Assessment and Diagnosis, Treatment Planning (11%)
MULTIAXIAL DIAGNOSISIn the DSM-IV-TR system, an individual is diagnosed on five different domains, or "axes." The multi-axial system in DSM-IV-TR was developed in part in order to capture more of the complexity surrounding psychiatric conditions.
Axis I: Clinical Disorders: Major psychiatric disorders are diagnosed on Axis I. For example, major depressive disorder and posttraumatic stress disorder disorders of learning, and developmental disabilities. Axis I tends to be reserved for major disorders that are thought to be somewhat episodic
Axis II: Personality Disorders or Mental Retardation: these are thought to be longer-standing conditions of thinking and behavior that are typically present before age 18. For example, personality disorders and Mental retardation (or MR). These are chronic conditions separated from Axis I conditions in order to allow them to be highlighted
Axis III: Medical or Physical Conditions: Axis III is reserved for medical or physical conditions that may affect or be affected by mental health issues. For example, if someone has cancer, and their illness and treatment are affecting their mental health, that would be important information to be conveyed in the diagnosis.
Axis IV: Contributing Environmental or Psychosocial Factors: Often, a psychiatric diagnosis happens in the context of major environmental or social stressors. For example, job loss, divorce, financial problems, or homelessness.
Axis V: Global Assessment of Functioning: The GAF is a number between 0 and 100 which is meant to indicate level of functioning, or a person's ability to engage in adaptive daily living. Lower scores indicate lower functioning.
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Axis I is reserved for clinical disorders and developmental and learning disorders. Disorders that may be present on Axis I include:
- Panic Disorder
- Generalized Anxiety Disorder
- Social Phobia
- Obsessive-Compulsive Disorder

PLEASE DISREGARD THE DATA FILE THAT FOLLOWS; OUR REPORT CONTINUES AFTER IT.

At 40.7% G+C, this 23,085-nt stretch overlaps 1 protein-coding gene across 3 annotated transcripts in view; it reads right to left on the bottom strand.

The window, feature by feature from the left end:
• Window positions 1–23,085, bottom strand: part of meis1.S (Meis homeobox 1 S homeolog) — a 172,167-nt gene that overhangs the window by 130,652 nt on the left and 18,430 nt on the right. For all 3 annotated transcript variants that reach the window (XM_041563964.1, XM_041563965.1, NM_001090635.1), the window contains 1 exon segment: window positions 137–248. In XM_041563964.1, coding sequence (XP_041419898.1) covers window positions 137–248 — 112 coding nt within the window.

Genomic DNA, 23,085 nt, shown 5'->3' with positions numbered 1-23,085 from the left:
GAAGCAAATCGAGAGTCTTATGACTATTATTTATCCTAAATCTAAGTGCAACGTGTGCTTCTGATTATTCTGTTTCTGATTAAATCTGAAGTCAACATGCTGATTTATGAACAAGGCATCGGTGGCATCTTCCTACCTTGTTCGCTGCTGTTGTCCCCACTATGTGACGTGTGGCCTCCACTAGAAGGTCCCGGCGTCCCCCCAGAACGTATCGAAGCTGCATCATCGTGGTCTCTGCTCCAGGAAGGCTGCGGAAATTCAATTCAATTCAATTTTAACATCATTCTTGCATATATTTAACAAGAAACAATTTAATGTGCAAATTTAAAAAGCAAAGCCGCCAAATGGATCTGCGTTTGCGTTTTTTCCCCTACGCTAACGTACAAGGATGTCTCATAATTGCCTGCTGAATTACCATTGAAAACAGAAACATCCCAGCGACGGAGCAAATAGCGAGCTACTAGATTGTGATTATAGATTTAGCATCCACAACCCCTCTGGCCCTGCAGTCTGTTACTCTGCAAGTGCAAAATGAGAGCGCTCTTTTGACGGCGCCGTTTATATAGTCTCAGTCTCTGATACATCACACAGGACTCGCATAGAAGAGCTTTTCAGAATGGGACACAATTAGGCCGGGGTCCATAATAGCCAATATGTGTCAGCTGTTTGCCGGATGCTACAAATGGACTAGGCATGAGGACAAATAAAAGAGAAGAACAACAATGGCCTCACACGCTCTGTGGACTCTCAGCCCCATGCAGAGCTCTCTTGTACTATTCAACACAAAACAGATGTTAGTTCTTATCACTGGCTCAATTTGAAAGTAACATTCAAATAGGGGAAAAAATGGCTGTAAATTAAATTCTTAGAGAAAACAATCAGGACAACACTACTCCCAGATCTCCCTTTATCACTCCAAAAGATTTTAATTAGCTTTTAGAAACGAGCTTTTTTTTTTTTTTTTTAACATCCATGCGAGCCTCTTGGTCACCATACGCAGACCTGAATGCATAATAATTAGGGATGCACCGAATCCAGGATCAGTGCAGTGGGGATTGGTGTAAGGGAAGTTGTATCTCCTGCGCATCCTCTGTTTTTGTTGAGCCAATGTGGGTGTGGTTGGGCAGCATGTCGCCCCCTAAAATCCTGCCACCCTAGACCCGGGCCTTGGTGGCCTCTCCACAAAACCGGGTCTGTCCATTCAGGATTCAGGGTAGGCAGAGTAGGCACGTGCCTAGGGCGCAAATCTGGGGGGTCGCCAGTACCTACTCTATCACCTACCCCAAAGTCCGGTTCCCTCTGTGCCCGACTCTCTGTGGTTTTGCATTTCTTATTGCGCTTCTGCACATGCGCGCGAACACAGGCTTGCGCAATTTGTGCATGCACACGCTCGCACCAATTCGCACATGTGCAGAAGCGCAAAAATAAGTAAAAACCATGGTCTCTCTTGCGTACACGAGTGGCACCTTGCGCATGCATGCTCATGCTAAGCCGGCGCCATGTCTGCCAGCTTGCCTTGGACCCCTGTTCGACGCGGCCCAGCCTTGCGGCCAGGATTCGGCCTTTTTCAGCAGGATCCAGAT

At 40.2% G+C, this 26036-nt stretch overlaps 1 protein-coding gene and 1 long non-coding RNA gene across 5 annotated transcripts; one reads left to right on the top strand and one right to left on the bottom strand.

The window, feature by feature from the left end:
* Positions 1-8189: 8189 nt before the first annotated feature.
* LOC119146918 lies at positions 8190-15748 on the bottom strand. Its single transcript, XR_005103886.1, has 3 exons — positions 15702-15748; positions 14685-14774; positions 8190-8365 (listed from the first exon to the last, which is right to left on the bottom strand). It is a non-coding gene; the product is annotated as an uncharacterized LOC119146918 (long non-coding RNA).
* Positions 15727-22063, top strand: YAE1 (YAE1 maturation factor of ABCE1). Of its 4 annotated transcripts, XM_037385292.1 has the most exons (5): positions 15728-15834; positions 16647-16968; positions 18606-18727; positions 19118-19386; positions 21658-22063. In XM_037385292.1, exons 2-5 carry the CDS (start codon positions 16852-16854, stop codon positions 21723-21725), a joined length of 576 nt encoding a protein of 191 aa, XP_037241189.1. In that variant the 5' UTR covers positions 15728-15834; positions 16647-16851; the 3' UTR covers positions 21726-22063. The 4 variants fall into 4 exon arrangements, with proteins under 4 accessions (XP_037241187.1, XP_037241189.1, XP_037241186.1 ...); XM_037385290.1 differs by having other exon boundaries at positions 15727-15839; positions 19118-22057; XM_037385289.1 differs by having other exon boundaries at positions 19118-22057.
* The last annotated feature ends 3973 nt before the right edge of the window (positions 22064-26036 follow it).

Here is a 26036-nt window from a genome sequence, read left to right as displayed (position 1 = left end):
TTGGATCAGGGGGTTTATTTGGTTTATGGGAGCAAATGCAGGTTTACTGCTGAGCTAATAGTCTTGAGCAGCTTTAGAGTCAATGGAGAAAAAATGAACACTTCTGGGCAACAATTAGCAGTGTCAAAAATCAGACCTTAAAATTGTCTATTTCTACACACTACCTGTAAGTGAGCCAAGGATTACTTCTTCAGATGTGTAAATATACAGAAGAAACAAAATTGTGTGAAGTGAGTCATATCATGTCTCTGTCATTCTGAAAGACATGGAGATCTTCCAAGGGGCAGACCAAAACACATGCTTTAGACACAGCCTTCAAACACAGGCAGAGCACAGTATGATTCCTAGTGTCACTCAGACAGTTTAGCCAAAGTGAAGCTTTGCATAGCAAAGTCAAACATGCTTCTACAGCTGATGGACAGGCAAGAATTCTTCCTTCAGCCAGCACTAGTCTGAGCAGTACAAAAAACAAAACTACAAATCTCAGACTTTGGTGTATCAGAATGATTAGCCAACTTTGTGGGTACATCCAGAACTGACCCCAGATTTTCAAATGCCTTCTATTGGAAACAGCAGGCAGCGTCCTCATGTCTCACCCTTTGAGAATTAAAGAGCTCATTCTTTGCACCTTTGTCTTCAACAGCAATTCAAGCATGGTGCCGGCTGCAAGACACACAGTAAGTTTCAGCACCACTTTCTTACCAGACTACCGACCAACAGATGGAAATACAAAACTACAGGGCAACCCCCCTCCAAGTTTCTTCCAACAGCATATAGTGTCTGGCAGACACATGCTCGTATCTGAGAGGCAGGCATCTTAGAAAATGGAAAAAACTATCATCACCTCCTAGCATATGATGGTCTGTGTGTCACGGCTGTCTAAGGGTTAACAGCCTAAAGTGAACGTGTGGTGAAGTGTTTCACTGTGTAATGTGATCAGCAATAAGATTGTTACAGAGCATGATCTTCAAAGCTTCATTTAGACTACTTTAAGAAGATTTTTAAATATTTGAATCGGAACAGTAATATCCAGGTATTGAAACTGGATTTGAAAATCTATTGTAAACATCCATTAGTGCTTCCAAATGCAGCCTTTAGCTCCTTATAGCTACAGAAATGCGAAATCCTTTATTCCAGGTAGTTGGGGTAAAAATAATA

- Posttraumatic Stress Disorder
- Specific Phobia
Axis II is for personality disorders or mental retardation. Disorders that may appear on Axis II include:
- Borderline Personality Disorder
- Histrionic Personality Disorder
- Dependent Personality Disorder
- Obsessive-Compulsive Personality Disorder
Axis III is for medical and/or physical conditions or disorders. For example:
Axis IV indicates factors contributing to, or affecting, the current psychiatric disorder and treatment outcomes. These include:
- Lack of an adequate support system
- Social issues
- Educational problems
- Problems with work
- Financial difficulties
- Legal problems
- Other psychosocial and environmental problems
Axis V is for the GAF or global assessment functioning. This is a 100-point scale that the mental health professional uses to describe the patient’s overall level of performance in usual daily activities and social, occupational, academic and interpersonal functioning.
American Psychiatric Association. "Diagnostic and Statistical Manual of Mental Disorders, 4th ed., text revision" 2000 Washington, DC: Author.The purpose of these decision trees is to aid the clinician in understanding the organization and hierarchical structure of the DSM-IV Classification. Each decision tree starts with a set of clinical features. When one of these features is a prominent part of the presenting clinical picture, the clinician can follow the series of questions to rule in or rule out various disorders.
I. Differential Diagnosis of Mental Disorders Due to a General Medical Condition
II. Differential Diagnosis of Substance-Induced Disorders
III. Differential Diagnosis of Psychotic Disorders
IV. Differential Diagnosis of Mood Disorders
V. Differential Diagnosis of Anxiety Disorders
VI. Differential Diagnosis of Somatoform Disorders
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Mental/Behavioral Health DISORDERS
Mood and Anxiety Disordershttp://ptsd.about.com/od/ptsdbasics/a/PTSDoverview.htm